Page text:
for scanning. There are 2 MAJOR flaws in the software that other sets
had. I dont know how anyone could be so stupid to make it this way.
1) the only way to add a channel after moving the antenna was to
run another scan. Trouble is it overwrote the old scan.
2) you could not enter a "real" channel # then add it to the
channel scan list like old sets. You also couldnt move the antenna
around to find the sweet spot that worked.
One thing you WILL need is the real owners manual, often the size of the Bible.

The CATV switch may be just for CATV "types" Normal- HRC-IRC & shouldnt
have effect.
The sky scraper its in is also acting like a huge Faraday cage with all
its rebar. Especially UHF that loves to bounce around & give multy paths.
Even on NTSC UHF could be problems especially in town. Look at the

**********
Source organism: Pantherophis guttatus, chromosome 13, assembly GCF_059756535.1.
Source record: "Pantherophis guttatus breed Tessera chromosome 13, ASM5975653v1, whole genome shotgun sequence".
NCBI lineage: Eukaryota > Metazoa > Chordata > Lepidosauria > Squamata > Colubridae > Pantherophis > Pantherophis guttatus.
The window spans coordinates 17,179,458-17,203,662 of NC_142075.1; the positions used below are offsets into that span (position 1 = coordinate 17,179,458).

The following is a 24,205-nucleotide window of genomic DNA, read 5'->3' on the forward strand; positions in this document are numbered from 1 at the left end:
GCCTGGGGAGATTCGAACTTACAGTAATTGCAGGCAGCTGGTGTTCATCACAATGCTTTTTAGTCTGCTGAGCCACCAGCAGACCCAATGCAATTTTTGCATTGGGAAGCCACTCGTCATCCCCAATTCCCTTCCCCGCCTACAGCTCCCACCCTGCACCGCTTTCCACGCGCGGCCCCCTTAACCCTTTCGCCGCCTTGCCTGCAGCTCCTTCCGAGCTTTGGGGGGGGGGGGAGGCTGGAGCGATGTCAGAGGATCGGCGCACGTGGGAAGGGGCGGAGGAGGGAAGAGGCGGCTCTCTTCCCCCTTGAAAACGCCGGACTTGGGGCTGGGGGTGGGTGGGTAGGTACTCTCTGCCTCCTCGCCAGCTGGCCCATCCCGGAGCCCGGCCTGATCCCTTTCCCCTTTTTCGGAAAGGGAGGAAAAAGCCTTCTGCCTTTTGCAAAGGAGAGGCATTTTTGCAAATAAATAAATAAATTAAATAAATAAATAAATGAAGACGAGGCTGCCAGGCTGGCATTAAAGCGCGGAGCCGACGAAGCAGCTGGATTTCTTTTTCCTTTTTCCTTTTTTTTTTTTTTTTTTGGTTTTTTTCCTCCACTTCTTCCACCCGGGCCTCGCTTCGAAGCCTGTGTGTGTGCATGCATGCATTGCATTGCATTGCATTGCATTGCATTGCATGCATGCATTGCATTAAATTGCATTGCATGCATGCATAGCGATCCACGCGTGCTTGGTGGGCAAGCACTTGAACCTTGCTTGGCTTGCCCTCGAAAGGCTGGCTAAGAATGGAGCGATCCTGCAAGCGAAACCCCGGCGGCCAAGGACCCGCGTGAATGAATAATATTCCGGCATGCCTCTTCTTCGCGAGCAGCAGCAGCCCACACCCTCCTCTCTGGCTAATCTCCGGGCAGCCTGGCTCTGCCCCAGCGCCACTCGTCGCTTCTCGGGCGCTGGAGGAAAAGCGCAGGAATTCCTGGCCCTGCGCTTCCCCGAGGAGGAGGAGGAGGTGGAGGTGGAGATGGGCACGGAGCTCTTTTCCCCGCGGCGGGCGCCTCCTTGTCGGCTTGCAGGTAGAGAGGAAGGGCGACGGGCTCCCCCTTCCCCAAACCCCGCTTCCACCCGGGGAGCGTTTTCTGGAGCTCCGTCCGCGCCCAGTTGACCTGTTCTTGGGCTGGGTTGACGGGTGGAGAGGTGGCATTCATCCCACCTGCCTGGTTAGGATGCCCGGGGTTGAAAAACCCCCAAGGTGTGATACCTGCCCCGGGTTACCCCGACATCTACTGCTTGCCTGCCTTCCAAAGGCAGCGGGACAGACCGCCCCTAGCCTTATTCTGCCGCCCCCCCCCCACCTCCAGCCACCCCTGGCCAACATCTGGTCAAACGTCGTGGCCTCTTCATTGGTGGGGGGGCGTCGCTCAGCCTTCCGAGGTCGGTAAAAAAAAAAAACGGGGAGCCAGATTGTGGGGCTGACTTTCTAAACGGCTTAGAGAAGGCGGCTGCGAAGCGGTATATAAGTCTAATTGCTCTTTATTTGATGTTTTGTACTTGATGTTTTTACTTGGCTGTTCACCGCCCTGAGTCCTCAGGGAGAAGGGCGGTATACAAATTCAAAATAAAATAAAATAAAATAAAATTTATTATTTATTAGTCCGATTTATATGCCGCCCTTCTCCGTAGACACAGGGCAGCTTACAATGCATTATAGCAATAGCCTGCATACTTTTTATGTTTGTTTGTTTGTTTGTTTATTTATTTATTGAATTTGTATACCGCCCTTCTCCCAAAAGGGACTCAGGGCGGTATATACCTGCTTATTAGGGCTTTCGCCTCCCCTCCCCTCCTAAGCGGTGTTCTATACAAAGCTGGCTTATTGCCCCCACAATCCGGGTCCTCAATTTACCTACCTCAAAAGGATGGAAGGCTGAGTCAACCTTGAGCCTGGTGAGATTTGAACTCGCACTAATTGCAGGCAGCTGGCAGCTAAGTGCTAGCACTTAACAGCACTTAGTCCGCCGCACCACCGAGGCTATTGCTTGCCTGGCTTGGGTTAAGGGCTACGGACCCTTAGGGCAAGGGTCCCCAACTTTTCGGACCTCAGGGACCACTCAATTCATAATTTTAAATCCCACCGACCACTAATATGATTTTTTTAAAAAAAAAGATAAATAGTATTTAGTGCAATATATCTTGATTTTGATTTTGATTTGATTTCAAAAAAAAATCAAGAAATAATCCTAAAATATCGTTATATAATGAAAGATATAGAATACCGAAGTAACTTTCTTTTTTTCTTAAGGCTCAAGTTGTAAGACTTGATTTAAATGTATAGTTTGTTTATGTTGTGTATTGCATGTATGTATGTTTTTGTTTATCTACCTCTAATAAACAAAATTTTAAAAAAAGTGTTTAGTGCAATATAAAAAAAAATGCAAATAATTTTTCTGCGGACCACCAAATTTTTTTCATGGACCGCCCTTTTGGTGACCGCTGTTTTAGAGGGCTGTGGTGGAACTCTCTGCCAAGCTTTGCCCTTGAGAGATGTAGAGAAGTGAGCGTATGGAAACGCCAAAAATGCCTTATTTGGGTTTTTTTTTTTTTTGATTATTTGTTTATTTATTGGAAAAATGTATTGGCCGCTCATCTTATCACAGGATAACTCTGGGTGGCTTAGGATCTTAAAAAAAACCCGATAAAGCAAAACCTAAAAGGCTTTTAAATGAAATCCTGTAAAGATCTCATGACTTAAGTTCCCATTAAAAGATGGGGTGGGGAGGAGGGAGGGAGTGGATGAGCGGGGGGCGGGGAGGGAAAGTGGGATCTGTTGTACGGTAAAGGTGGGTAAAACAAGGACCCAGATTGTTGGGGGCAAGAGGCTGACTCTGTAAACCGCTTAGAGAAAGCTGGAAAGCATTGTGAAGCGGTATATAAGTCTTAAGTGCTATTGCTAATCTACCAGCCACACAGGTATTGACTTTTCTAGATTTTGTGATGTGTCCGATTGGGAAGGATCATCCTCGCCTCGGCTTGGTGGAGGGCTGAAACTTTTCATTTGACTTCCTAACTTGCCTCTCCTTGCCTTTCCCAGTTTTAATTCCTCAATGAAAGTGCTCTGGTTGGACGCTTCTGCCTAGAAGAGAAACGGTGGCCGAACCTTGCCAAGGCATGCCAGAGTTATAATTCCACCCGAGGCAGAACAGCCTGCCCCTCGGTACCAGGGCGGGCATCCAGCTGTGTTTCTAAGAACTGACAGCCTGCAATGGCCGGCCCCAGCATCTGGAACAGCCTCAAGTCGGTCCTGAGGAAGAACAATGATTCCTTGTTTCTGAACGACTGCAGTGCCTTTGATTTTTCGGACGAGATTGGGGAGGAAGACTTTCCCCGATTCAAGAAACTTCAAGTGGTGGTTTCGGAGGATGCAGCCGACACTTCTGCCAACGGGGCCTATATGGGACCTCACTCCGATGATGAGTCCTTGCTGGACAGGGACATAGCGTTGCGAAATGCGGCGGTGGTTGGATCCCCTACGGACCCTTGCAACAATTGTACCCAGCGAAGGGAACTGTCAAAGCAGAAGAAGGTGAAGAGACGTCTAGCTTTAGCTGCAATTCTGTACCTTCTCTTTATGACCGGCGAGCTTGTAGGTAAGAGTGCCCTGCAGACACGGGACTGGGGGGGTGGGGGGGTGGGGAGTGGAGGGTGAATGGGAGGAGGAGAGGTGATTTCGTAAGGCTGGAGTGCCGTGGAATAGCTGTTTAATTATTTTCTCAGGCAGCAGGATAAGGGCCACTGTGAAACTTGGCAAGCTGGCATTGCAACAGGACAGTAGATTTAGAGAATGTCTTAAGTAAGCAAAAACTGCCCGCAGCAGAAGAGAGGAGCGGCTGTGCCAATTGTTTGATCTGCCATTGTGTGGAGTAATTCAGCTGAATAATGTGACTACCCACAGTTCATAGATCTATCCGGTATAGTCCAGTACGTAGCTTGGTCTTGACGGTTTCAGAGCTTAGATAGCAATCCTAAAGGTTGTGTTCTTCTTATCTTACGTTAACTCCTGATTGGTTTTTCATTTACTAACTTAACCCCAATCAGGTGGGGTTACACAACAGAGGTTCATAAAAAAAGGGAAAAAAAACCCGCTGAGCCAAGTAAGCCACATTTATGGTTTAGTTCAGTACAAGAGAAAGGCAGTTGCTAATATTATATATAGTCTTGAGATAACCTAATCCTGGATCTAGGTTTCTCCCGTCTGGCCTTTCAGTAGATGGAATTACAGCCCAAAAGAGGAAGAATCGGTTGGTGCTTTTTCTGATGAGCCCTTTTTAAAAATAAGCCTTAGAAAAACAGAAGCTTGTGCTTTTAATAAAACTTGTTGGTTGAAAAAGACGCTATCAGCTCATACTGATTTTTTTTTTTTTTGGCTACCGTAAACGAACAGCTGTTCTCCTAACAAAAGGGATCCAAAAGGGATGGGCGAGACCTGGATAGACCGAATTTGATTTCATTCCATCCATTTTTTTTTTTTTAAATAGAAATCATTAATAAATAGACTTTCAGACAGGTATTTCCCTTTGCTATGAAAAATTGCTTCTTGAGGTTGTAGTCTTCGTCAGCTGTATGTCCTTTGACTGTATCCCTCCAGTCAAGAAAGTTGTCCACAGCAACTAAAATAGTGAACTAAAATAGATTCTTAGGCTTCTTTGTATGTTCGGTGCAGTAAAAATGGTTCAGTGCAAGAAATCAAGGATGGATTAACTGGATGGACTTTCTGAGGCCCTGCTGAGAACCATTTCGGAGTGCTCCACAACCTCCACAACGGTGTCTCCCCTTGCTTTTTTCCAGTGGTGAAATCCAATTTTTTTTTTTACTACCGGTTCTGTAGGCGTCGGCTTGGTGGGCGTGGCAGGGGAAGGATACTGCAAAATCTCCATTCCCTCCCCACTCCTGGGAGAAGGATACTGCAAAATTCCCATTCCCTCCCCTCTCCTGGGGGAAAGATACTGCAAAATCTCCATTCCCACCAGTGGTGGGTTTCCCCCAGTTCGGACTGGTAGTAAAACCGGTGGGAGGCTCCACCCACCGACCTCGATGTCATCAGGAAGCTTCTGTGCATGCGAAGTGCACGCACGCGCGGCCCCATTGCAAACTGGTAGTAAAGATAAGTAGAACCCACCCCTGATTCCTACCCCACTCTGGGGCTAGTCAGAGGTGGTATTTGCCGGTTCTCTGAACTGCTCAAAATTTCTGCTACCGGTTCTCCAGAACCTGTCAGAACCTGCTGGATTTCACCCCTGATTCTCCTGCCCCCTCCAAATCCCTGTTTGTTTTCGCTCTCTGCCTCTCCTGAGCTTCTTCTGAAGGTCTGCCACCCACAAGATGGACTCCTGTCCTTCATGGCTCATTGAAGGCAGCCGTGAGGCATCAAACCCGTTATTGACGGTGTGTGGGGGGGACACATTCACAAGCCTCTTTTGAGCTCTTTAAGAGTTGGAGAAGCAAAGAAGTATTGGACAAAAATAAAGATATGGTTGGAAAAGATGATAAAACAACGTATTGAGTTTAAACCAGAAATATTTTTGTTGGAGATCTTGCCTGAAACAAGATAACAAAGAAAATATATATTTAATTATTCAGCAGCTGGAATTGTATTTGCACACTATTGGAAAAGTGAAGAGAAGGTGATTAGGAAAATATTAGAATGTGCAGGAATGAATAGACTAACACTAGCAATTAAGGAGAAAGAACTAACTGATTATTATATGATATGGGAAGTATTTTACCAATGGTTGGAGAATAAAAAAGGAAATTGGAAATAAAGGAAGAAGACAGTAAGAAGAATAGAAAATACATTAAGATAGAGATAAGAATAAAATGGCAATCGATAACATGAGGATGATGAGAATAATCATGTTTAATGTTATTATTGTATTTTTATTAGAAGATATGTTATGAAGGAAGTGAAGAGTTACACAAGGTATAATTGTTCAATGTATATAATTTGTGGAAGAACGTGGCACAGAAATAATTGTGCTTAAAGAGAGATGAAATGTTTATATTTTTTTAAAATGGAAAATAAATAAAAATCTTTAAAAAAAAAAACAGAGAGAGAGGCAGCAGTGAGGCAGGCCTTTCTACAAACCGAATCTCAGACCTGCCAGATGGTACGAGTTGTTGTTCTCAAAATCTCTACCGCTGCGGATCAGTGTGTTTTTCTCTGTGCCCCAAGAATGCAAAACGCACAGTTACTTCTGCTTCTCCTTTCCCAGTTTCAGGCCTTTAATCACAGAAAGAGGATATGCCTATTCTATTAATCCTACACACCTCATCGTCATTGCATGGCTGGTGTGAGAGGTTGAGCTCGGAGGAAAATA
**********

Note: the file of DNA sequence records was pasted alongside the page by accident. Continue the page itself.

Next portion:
brighter side. In an EMP attack a lot of stuff will probably survive.........
IMHO CATV may be the only option unless there is a balcony for
a SAT dish.

73 Zeno:smoke:
LFOD !

Ed in Tx
05-10-2017, 10:43 AM
Just looked at my Sony, in the menu-"Channel" then "Signal Type Cable/Antenna" selector as the first step. You can either "auto-program" or "add digital channels". Not much to it.

I had pretty much forgotten the TV settings since I use a DTVPal DVR for my OTA tuning, time shifting and commercial fast-forwarding, plugged in to the TV's HDMI. Rarely use the TV's tuner.

Zenith26kc20
05-10-2017, 05:05 PM
In New Orleans we have Cox cable. About a year ago they stopped all digital and analog cable that flat screen TV's could receive/decode.
They issued the dreaded "mini-box" that has an analog RF out (channel 3 or 4) to feed older TV's and HDMI for newer ones. No composite or left/right audio. I have installed many of these and out of the box failure is high (and frustrating)!
From what I have learned they have two of the boxes, made by different manufacturers.
So far, I have a Funai (Emerson) 32 inch LCD that has the most useful tuner yet! It allows direct access and when a working channel is entered, it shows it, gives a picture then remaps the number.
When there were both analog and digital OTA TV's with digital (ATSC) tuners would get both. OTA boxes only get digital.